The Joachimites, also known as Joachites, a millenarian group, arose from the Franciscans in the thirteenth century. They based their ideas on the prior works of Joachim of Fiore (c. 1135 – 1202), though rejecting the Church of their day more strongly than he had.

Inspiration of Joachim

Joachim's works divide history into three ages. The first age was of the Father. The age of the Father was the age of the Old Covenant. The second age was of the Son and therefore the world of Christianity. The third and final age would be that of the Holy Spirit. In this new age an "Eternal Gospel" would be revealed "fulfilling" and replacing the organized church. After that society would be realigned on an egalitarian and utopian monastic base. The first age is said to have been of forty-two generations. The second age would also be of 42 generations. Joachim seemed to suggest the Christian era would end in 1260 with the coming of the Anti-Christ. After that a utopian age would arrive.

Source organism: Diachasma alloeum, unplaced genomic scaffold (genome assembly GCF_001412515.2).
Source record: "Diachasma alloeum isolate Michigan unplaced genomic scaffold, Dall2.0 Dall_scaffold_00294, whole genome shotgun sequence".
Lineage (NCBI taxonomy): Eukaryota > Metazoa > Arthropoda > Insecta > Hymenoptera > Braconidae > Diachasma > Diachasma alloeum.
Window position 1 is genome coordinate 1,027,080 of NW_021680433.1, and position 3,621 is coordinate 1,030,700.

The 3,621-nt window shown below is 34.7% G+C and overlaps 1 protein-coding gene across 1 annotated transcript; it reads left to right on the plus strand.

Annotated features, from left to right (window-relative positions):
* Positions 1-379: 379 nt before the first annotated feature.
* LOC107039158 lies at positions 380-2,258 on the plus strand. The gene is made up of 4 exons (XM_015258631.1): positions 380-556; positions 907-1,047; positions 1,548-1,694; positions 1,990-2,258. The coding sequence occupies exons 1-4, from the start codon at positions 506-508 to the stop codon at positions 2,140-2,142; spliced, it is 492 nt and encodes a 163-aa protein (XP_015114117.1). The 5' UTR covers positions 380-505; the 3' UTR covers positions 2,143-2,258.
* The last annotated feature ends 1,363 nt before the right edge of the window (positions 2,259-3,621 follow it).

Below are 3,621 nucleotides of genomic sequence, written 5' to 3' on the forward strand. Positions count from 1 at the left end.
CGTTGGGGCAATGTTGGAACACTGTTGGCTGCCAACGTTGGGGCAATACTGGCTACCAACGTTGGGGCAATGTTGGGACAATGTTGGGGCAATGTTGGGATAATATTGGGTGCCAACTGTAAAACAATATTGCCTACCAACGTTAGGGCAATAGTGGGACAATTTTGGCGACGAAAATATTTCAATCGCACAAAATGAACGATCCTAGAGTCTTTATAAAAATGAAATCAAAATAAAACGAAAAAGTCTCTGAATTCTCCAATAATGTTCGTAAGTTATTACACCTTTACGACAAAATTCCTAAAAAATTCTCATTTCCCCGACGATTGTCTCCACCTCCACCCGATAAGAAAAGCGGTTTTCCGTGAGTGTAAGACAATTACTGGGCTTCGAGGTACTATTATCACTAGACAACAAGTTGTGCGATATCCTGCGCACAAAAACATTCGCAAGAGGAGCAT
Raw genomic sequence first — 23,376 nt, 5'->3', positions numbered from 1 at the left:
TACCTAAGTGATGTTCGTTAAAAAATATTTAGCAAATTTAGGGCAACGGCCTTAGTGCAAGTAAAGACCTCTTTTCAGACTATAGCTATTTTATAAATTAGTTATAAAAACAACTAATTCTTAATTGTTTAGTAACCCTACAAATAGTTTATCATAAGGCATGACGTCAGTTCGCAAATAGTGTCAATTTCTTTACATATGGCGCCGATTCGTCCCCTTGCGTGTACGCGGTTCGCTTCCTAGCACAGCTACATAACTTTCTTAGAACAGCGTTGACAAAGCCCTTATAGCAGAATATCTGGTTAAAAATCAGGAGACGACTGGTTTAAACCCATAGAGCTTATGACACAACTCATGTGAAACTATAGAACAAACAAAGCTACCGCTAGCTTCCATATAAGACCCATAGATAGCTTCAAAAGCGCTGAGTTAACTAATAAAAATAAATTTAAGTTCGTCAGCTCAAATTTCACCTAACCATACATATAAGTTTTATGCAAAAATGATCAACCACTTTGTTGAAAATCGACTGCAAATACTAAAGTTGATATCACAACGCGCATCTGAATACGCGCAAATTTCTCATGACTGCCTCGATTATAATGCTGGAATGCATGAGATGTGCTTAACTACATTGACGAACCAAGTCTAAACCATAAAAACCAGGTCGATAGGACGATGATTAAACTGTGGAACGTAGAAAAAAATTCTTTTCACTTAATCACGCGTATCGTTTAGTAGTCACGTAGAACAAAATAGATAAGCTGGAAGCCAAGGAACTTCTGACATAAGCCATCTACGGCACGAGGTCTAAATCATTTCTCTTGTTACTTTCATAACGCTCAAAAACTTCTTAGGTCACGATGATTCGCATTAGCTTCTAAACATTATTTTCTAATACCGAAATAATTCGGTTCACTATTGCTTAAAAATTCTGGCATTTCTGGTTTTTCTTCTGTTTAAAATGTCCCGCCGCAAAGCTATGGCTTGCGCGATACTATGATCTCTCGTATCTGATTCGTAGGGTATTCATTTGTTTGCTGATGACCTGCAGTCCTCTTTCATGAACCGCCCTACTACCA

Initially this did not cause condemnation; efforts recently have even been made toward his canonization, as what was meant was disputed. Several interpreters view his utopian age literally as heaven or, at least, as the age after the Second Coming since it comes after the Anti-Christ and the Tribulation. Consequently, to state that the Church would then be unnecessary might be acceptable.

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català: Joaquimisme
Deutsch: Joachimiten
español: Joaquinismo
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italiano: Gioachimismo
português: Joaquimitas
română: Gioachimism